We have the power to be aware of our thoughts and feelings, of the way we express them, of the way they affect our bodies and our behavior. We have the power to be mindful of the way they lead us to act and react to others, of the way they color our view of the world, and of the way they affect our sense of ourselves. Awareness of our feelings and thoughts is not itself a feeling or thought, nor is it by itself anything bodily or mental; like space, it embraces and transcends each and every thing we are aware of. It creates space for clearer thoughts to arise, along with a new sense of ourselves.

When teachers and students enhance their self-awareness in the classroom, they make a decision to bring greater focus and meaning to their work, thus becoming more accountable for the purpose and intent of their actions.

Can Mindfulness and High-Stakes Testing Co-Exist?

It is easy to place mindfulness and high-stakes testing as polar opposites, making it seem like there is some difficult choice to make: either be mindful and aware of your experience in the classroom, or succumb to the machination of uniformity in a curriculum that continues to limit individuality.

I argue that practicing mindfulness in the classroom is a win-win scenario, both for you and for the school system. As more studies continue to demonstrate a correlation between mindfulness and wellness, students and teachers with reduced anxiety and greater focus can engage in the rigorous curricular activities while maintaining a “What’s In It For Me” (WIIFM) attitude.

At the very least, this awareness makes classroom content more relevant and applicable to individuals, giving greater reason for them to be engaged more meaningfully.

Over time, practicing mindfulness in the classroom will lead to an application of the WIIFM experiences to long-term goals that align with authentic career choices. Individuals will be devoting their time in their teens and well into adulthood engaged in meaningful work and charitable acts.

It seems like a no-brainer to students, teachers, and administrators: mindfulness is an empowering strategy for success, and integrating opportunities for students to be aware of their learning in the classroom makes perfect sense for now and our future, where our communities are filled with individuals who are actually living an inspired life, aligned with who they really are.


Follow Your Passion

Shift Your Energy, And Everything Changes.

We all carry within us an enormous, limitless supply of energy and creativity. It has to come out of us in some form, and we make the decision time and time again how we expend it.

Some of us make these decisions consciously; others have thrown themselves at the mercy of their environment unconsciously and allow it to be used or released or wasted as others see fit.

I’ve tried to always be conscious of it, but I often get so caught up in what I’m doing, that I don’t realize that I’m wasting my energy as plainly as the person who never realizes how their creativity or energy is being used.

You know what I mean, right?

We’ve all been there. Think about a time when you felt so strongly about a job, a relationship, a program. You put an incredible amount of energy into it because you wanted that end goal so desperately: to be wealthy, to be loved, to be smart.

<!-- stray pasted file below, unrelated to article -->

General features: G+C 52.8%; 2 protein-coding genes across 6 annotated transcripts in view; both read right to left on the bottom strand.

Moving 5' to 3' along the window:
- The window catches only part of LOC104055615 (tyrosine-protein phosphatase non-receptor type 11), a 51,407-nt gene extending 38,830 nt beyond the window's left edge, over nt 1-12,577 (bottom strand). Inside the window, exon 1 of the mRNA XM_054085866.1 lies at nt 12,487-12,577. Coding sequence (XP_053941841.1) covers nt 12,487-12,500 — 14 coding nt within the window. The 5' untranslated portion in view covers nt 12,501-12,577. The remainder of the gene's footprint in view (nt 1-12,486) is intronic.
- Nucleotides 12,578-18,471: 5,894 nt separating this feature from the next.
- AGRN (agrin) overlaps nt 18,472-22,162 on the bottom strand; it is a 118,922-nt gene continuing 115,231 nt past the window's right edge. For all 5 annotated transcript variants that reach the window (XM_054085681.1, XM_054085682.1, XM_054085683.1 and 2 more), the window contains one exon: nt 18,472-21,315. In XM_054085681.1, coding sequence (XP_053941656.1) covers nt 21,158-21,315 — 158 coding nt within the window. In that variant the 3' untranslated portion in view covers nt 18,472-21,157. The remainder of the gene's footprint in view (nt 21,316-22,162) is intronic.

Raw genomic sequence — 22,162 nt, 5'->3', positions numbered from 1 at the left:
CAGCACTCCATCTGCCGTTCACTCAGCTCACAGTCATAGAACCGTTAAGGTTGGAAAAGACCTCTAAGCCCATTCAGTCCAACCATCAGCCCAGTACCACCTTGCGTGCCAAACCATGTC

How’d that work out for you?

The energy and creativity were probably off the charts, but the end result? Not so much.

That’s what I’ve been doing for so many years, creating and using energy for projects that I was absolutely sure were going to bring me great wealth and freedom. I convinced myself that “do the work” meant “sell your soul” to achieve greatness. Even though I kept feeling like I was giving my projects CPR just to keep them barely alive, I thought that this is what it took to “make it.”

I was wrong. Completely wrong.

When you follow your passion first, and simply choose to live your life in a way that provides solace and opportunity for others, you and your projects are never on life support. They blossom and thrive in ways you could have never imagined. Your creativity and energy become the soil, the rain, and the sun for that passion to grow abundantly — for your community and for you.

Realizing this has made all the difference in everything I write, I create, I do. I am no longer desperately looking for answers to solve my problems; I am looking for opportunities to share my passion for creativity and living fully with others.

I trust the rest will take care of itself when I follow my passion first. I cannot worry about anything else. With motivations that are pure and genuine, I know that goodness will prevail.

A Leap Of Faith

I know this doesn’t seem like an easy thing to do. We are so programmed to chase those goals, meet those standards, define our lives by success. Being encouraged to follow your passion seems so antithetical to everything we’ve been taught.

The beautiful thing is that you don’t have to quit anything. All you need to do is shift your energy and your creativity, ever so subtly, to the things you are most passionate about. Everything else will take care of itself.

Shifting that energy might be in the way you greet others, in the way you listen a little more acutely, or in the way you are patient during challenging times (yes! we use energy in practicing patience!).